Link to Pubmed [PMID] – 10906207
J Virol 2000 Aug; 74(16): 7538-47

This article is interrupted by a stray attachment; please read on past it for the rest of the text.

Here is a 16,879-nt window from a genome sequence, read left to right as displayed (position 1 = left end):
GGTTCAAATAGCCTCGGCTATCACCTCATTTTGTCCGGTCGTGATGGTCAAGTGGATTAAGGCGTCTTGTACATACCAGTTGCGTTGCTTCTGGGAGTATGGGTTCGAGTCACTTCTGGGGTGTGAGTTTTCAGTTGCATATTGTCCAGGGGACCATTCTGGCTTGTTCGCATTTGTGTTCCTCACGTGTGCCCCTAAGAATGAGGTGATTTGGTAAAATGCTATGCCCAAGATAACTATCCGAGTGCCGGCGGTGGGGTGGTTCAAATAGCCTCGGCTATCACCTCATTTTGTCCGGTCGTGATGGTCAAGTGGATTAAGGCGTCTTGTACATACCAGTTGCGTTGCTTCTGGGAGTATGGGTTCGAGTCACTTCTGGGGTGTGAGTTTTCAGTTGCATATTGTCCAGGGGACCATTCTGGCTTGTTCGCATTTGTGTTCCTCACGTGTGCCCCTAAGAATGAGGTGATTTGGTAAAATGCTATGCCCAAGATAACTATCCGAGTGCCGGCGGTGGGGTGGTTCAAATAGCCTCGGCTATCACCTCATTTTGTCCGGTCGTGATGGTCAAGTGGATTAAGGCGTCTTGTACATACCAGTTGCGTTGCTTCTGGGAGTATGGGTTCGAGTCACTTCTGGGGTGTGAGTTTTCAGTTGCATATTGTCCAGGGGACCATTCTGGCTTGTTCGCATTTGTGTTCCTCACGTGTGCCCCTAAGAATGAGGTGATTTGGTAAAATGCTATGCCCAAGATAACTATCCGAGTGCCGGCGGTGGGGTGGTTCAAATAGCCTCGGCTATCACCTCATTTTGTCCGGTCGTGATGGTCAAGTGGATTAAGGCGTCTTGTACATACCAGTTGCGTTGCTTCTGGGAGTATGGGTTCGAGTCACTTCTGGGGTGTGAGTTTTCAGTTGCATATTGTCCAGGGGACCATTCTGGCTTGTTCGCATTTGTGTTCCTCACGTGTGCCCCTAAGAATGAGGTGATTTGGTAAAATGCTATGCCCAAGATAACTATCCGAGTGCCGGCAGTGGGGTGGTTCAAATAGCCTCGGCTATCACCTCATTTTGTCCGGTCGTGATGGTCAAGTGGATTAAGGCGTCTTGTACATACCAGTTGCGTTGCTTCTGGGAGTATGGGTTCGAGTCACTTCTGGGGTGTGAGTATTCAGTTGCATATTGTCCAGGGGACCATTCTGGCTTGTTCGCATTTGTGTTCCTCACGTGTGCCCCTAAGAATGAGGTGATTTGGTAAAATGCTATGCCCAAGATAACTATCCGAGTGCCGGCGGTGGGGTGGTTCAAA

In contrast to pathogenic human immunodeficiency virus and simian immunodeficiency virus (SIV) infections, chronic SIVagm infections in African green monkeys (AGMs) are characterized by persistently low peripheral and tissue viral loads that correlate with the lack of disease observed in these animals. We report here data on the dynamics of acute SIVagm infection in AGMs that exhibit remarkable similarities with viral replication patterns observed in peripheral blood during the first 2 weeks of pathogenic SIVmac infections. Plasma viremia was evident at day 3 postinfection (p.i.) in AGMs, and rapid viral replication led by days 7 to 10 to peak viremias characterized by high levels of antigenemia (1.2 to 5 ng of p27/ml of plasma), peripheral DNA viral load (10(4) to 10(5) DNA copies/10(6) peripheral blood mononuclear cells [PBMC]), and plasma RNA viral load (2 x 10(6) to 2 x 10(8) RNA copies/ml). The lymph node (LN) RNA and DNA viral load patterns were similar to those in blood, with peaks observed between day 7 and day 14. These values in LNs (ranging from 3 x 10(5) to 3 x 10(6) RNA copies/10(6) LN cell [LNC] and 10(3) to 10(4) DNA copies/10(6) LNC) were at no time point higher than those observed in the blood. Both in LNs and in blood, rapid and significant decreases were observed in all infected animals after this peak of viral replication. Within 3 to 4 weeks p. i., antigenemia was no longer detectable and peripheral viral loads decreased to values similar to those characteristic of the chronic phase of infection (10(2) to 10(3) DNA copies/10(6) PBMC and 2 x 10(3) to 2 x 10(5) RNA copies/ml of plasma). In LNs, viral loads declined to 5 x 10(1) to 10(3) DNA copies and 10(4) to 3 x 10(5) RNA copies per 10(6) LNC at day 28 p.i. and continued to decrease until day 84 p.i. (<10 to 3 x 10(4) RNA copies/10(6) LNC). Despite extensive viremia during primary infection, neither follicular hyperplasia nor CD8(+) cell infiltration into LN germinal centers was detected. Altogether, these results indicate that the nonpathogenic outcome of SIVagm infection in its natural host is associated with a rapidly induced control of viral replication in response to SIVagm infection, rather than with a poorly replicating virus or a constitutive host genetic resistance to virus replication.